Localized multimedia content plays an important role in web design, digital marketing and e-commerce. In fact, it’s the first thing your global customers see when they visit your multilingual websites.
But undercooked website translation solutions rarely—if ever—translate this mission-critical content. That can instantly wreck your brand’s credibility. Content often overlooked by these “solutions” includes:
- Images (graphics that contain embedded text)
- Interactive applications
- And more
Ignoring this mission-critical creates a jarring, “mixed language” online experience, alienates customers and poses risks to your brand.
What’s at Stake?
Untranslated multimedia assets send the wrong signal to your international customers. Ultimately, it suggests they’re not worth the investment of a fully-immersive, fully translated experience. It’s bad optics.
Customers don’t take such slights lightly.
Most will bounce from your site. Some may never return. No brand can afford to lose customers—especially in the early days of serving them in their markets.
Detecting an Incomplete Solution
Which website translation solutions are up to the challenge? There are ways to tell when a translation solution is inadequate. Before signing on the dotted line, determine if the vendor suffers from one or more of these shortcomings:
- Offering translation of on-site text only, with no multimedia translation.
- An inability to identify translatable multimedia assets at all.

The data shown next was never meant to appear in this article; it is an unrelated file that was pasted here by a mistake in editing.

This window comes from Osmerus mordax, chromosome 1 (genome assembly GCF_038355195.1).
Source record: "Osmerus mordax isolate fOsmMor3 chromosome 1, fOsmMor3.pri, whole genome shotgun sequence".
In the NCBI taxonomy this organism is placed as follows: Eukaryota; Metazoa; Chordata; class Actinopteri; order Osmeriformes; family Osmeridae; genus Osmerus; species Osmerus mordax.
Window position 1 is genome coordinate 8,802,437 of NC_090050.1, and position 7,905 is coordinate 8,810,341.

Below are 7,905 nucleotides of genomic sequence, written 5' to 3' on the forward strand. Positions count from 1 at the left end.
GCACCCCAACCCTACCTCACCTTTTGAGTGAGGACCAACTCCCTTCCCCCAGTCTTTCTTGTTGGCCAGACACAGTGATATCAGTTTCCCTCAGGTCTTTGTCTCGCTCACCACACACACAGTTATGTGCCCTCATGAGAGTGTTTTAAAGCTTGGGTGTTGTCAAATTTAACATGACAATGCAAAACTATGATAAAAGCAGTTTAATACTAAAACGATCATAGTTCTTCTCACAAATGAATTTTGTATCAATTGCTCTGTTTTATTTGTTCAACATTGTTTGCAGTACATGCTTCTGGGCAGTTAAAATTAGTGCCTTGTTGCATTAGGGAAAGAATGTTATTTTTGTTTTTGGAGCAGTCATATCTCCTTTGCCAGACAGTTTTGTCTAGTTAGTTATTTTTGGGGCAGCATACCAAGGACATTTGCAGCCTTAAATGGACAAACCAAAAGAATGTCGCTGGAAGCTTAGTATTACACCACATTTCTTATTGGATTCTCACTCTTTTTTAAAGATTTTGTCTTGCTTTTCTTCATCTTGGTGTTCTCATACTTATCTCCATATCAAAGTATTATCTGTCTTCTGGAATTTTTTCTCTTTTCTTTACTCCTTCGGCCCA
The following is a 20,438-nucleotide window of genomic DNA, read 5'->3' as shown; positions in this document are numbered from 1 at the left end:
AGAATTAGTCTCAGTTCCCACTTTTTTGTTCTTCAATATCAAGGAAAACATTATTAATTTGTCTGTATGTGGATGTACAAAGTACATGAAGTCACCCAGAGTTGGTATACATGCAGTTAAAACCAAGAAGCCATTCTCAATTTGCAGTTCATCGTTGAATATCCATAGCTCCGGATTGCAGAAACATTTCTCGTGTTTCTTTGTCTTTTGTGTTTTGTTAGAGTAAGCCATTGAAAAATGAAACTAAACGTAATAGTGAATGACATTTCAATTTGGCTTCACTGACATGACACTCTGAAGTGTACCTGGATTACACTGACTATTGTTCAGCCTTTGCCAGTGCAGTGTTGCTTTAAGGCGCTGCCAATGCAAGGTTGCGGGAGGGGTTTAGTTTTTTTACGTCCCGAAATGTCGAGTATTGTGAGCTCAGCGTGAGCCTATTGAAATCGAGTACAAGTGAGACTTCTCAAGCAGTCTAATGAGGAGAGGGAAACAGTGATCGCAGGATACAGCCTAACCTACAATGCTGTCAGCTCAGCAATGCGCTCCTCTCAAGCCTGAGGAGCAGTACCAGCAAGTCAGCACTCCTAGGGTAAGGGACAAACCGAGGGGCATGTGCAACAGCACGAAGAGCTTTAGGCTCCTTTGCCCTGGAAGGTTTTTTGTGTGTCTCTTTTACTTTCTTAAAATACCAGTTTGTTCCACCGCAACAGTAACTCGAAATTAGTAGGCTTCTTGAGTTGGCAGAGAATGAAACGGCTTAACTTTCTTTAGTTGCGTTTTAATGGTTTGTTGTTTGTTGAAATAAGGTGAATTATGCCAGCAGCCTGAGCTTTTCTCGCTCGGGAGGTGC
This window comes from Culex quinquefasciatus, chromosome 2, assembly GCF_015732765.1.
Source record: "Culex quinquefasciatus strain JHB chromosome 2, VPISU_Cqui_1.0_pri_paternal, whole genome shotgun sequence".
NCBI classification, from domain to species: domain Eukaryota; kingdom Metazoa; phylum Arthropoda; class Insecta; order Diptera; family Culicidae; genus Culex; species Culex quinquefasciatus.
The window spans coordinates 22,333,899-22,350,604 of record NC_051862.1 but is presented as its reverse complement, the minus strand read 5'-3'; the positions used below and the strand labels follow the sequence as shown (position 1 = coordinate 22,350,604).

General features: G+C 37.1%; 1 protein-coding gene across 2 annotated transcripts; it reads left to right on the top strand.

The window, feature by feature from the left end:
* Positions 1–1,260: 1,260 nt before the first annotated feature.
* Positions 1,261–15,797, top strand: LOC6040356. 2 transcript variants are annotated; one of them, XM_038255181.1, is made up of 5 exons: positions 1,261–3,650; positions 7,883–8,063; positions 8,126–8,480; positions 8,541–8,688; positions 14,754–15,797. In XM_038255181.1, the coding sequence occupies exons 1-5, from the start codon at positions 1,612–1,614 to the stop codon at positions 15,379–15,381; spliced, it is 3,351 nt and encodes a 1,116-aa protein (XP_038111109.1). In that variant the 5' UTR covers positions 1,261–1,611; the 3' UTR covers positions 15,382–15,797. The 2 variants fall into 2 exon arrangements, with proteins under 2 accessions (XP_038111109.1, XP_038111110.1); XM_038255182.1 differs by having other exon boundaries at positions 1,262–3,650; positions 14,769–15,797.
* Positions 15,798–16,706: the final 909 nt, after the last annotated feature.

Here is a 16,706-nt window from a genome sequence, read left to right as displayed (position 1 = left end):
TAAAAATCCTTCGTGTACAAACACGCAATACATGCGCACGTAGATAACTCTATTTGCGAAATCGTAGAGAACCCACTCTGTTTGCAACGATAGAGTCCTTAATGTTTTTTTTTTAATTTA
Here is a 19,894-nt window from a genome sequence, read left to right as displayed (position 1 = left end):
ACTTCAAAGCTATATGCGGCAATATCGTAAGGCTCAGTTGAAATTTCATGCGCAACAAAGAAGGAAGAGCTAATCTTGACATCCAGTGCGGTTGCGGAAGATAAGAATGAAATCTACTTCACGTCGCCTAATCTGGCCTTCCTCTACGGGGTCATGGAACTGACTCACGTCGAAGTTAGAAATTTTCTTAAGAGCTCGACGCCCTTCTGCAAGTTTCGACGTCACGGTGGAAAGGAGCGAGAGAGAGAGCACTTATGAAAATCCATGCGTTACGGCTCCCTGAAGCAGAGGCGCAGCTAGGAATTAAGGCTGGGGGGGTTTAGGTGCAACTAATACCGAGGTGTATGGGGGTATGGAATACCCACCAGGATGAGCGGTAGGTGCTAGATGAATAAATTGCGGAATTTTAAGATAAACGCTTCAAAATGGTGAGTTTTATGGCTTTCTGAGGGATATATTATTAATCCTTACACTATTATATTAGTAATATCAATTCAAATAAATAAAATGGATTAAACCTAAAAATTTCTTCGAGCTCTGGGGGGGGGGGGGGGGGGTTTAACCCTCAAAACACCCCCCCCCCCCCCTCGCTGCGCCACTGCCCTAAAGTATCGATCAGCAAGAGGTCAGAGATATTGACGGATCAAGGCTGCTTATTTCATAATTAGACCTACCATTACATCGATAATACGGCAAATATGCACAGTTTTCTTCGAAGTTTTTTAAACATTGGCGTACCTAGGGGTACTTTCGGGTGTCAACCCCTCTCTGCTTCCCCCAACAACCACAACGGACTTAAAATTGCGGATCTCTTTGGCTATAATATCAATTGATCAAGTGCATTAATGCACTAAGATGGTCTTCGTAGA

- Separating text and multimedia content for translation. (This isn’t a best practice; translators need to see how these elements interplay visually on the web page.)
- Identifying images for translation without supporting the translation itself or its related production tasks.
- An inability to translate interactive applications.
When choosing a translation solution, come armed knowing these best practices for content detection, images, and more:
It’s critical to choose a solution that can not only recognize translatable multimedia content, but also efficiently route each asset to translators and designers for production.
And you shouldn’t have to tell the vendor where your translatable content “lives” on a server or CMS. The vendor’s content-parsing and change-detection technologies should automatically identify new or updated content, and its online location.
Ask your vendor for examples of translated images. Any copy must be in-language, while maintaining the brand’s existing corporate identity. The translated image should look like it was created by whomever created the original asset.
It should also be culturally sensitive, featuring regionally-relevant people in photos—when relevant.
Tip: Do not embed text in graphics. Instead, overlay text within the HTML.
Rapid translation turnaround is imperative. For translating images, a service-level agreement of one business day is a best practice.
Ask your translation vendor about its experience localizing videos. Great vendors should know when to use subtitles rather than dubbing.
And when it comes to localizing subtitles, look for a vendor with expertise in creating dynamically-loaded subtitles that “live” outside a digital video but is loaded when the video plays. These subtitles display at the right time on-screen, without having to be embedded into the actual video.
Great vendors can parse translatable content from the code of interactive applications.
Does the vendor expect you to provide “source” files (such as Photoshop PSDs) for translation? You shouldn’t have to. Technologies exist that enable skilled designers to localize these assets with relative ease.
Great vendors never ask you for source files to localize your multimedia content.
First Impressions Matter
They say a picture’s worth a thousand words, but if your image has untranslated text, it’s worth nothing to that customer. Make every word, image and video count for those meeting your brand for the first time. Deliver an immersive, in-language user experience to help your company meet customer expectations and build brand credibility.